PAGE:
When growing out of your relaxer, it is important that you manage your expectations, as this process takes patience and diligence. Everyone’s experience will be different, but we promise that we will walk alongside you in this journey.
In the transitioning phase, you have two very simple choices: You can grow out your relaxed hair little by little, getting regular trims until all of your relaxed ends have been removed, or you can do the BIG CHOP. Should you decide to not let go of your length all at once, weekly and bi-weekly appointments, paired with treatments are highly recommended to minimize breakage during your growing out phase.
The average time to depart from your relaxed hair is at least one full year, depending on the condition of your hair upon initial consultation. Keep in mind that you may experience shedding, due to over-processed hair. Trims are recommended every 6-8 weeks, and also suggested hair care products for home use are also very important for the success of your transition.
We are dedicated to helping you achieve healthy, natural hair!
F.A.Q’s About Going Natural
Q: Do I have to cut my hair to go natural?
A: Not at all! Many of our clients choose to transition out of their relaxer. There are many methods used for this. Those methods include: pressing your regrowth, Set styles (Spiral Sets, Roller sets,Twists sets, Twist outs) and many other transitioning techniques.
Q: How long does it take to transition to natural?
A: The transitioning process depends on the person. Some people grow their hair out to a certain length, while other cut the relaxer off sooner. On average most people transition for 6 months to 2 years.
Q: What is a “Big Chop”?
A: “Big Chop” is a term used when a person decides to cut (or chop) off their remaining relaxer. Many call it a rebirth.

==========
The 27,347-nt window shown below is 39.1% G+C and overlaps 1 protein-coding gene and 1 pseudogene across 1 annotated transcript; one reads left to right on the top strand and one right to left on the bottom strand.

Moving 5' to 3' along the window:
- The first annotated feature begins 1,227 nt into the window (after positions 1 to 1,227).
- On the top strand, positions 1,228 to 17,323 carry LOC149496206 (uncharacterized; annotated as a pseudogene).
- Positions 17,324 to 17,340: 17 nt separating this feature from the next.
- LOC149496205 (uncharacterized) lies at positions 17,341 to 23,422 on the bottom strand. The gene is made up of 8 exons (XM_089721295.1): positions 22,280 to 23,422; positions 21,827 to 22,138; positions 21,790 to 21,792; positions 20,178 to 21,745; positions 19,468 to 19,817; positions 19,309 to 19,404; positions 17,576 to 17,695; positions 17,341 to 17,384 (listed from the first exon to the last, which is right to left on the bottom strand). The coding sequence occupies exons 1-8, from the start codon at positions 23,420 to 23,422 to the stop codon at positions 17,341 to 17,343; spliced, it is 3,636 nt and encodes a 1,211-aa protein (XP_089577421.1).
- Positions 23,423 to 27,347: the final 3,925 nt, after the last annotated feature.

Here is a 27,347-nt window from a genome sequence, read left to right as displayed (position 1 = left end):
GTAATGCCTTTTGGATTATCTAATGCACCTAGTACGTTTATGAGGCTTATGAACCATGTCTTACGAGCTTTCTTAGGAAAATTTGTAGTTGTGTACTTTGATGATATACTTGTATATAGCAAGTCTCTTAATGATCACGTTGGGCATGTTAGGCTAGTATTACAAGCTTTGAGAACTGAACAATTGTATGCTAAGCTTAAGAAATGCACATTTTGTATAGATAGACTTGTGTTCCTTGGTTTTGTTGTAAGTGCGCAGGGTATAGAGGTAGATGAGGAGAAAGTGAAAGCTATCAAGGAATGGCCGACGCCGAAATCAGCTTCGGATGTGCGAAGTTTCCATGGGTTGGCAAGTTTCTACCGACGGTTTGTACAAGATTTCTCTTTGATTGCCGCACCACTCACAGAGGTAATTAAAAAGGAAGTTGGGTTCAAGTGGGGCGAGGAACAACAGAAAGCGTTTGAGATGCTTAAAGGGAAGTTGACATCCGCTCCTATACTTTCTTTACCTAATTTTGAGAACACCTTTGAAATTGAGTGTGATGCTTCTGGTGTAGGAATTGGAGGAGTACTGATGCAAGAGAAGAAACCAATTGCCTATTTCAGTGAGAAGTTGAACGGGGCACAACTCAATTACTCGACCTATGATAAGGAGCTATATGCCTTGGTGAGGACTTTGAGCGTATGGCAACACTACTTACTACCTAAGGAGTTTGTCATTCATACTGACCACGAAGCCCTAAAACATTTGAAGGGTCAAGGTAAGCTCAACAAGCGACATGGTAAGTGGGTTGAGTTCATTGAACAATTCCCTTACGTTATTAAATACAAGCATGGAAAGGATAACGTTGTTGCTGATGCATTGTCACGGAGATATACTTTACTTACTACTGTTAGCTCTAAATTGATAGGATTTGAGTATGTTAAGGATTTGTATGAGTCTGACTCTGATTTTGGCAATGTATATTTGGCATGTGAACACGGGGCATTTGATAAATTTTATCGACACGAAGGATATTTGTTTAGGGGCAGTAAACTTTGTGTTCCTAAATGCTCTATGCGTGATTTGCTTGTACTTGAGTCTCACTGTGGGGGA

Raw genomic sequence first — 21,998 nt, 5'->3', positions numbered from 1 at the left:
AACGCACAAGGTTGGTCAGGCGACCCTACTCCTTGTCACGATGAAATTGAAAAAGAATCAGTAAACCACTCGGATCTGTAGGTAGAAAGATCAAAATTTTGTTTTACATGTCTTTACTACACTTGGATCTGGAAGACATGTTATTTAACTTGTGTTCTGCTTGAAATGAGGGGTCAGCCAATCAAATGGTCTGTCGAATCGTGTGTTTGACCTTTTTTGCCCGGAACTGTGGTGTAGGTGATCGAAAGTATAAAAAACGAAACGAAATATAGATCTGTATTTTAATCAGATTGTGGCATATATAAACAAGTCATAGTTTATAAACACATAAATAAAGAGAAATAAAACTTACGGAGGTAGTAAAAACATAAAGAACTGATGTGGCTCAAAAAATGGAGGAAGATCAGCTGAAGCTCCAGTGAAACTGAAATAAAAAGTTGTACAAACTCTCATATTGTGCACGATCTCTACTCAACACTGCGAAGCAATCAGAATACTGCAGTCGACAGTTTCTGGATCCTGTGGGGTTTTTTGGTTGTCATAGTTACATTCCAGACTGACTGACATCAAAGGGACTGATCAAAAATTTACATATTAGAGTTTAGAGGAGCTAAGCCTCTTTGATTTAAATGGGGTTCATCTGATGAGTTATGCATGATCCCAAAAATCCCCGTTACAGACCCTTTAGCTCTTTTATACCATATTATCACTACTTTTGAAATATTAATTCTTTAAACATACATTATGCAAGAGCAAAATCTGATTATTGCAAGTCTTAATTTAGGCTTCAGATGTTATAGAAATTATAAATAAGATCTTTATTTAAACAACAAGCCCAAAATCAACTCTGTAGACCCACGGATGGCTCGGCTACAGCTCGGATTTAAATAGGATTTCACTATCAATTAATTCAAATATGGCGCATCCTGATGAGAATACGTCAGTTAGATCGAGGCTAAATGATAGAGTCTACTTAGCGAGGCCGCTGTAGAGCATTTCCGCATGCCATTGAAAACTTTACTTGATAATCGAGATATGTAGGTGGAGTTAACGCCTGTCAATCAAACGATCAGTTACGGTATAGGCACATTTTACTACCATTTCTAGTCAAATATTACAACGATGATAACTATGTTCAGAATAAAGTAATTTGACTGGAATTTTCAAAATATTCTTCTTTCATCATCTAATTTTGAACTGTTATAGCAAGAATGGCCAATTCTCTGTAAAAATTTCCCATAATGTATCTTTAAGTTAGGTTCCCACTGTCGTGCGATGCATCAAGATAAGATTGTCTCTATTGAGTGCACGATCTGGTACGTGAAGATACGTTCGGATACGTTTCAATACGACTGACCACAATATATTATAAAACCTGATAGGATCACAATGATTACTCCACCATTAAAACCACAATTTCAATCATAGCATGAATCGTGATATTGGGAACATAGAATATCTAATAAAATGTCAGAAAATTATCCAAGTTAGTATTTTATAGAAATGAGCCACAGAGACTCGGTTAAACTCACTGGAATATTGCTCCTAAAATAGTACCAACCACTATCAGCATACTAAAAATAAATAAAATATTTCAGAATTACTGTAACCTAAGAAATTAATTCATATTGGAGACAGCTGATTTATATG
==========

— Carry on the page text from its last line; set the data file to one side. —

Q: What kind of styles can I wear while transitioning?
A: Depending on where you are in your transition you have many options. Styling options range from pressing to sets. Many people go with spiral sets to blend the natural and relaxed textures.
Q: How often should I wash my hair?
A: Depending on the condition of your scalp, you should wash your hair every one to two weeks.
Q: What is my natural curl pattern?
A: Your curl pattern is determined by texture, density, hair type, softness/coarseness and many other factors. Most natural hair contains 2 to 3 different textures. We do not follow the numbers and letter system (3b,4a, etc.) as it does not explain hair types and textures correctly. When discussing texture we prefer to explain your hair in a personalized manner.
Q: What products do you recommend?
A: In order to find the correct products for your hair type we recommend that you come in for a free consultation. This way you will receive a true assessment of your hair. You should stay away from products that contain mineral oil and petroleum in them. Both can be very drying to the hair.
Q: How will I maintain my hair at home?
A: Depending on your style, maintenance is usually minimal. We recommend natural oils(i.e. coconut, olive, jojoba) for maintaining moisture. Most styles are easily kept with the use of a satin or silk bonnet at night.
Q: What should I use for moisture?
A: Natural oils are great for adding and maintaining moisture. Light oils (i.e. grape seed, almond,etc.) are good for finer hair. Coconut, olive and castor oils are better for coarse, thick hair.
Q: What natural styles are best for working out?
A: Many of our clients choose sets and twist styles for working out. These styles work well when sweat is introduced to the hair. Flat twist, two strand twist, spiral and roller sets tend to yield great results.
Q: Are treatments necessary?
A: Yes! Natural hair thrives on moisture. Weekly deep conditioning treatments help add much needed moisture. Protein treatments, which should only be done every 6-8 weeks, are imperative to strengthening natural hair. We also offer custom steam treatments, hot oil treatments and hair moisture masks.
Q: How often should I get a trim?
A: Trimming is recommended every 6 to 8 weeks. In some cases as soon as 4 weeks and as long as 10 weeks. Trimming is a vital part of transitioning and maintaining natural hair.
Q&A: Hair Loss
Q. What are the common causes of hair loss?
A. Hair loss, also known as alopecia, can be divided into two major categories. The first category of hair loss is temporary.
Medical causes of temporary hair loss can include:
- Changes in hormone levels caused by birth control, pregnancy or menopause
- Anemia or low iron
- Thyroid conditions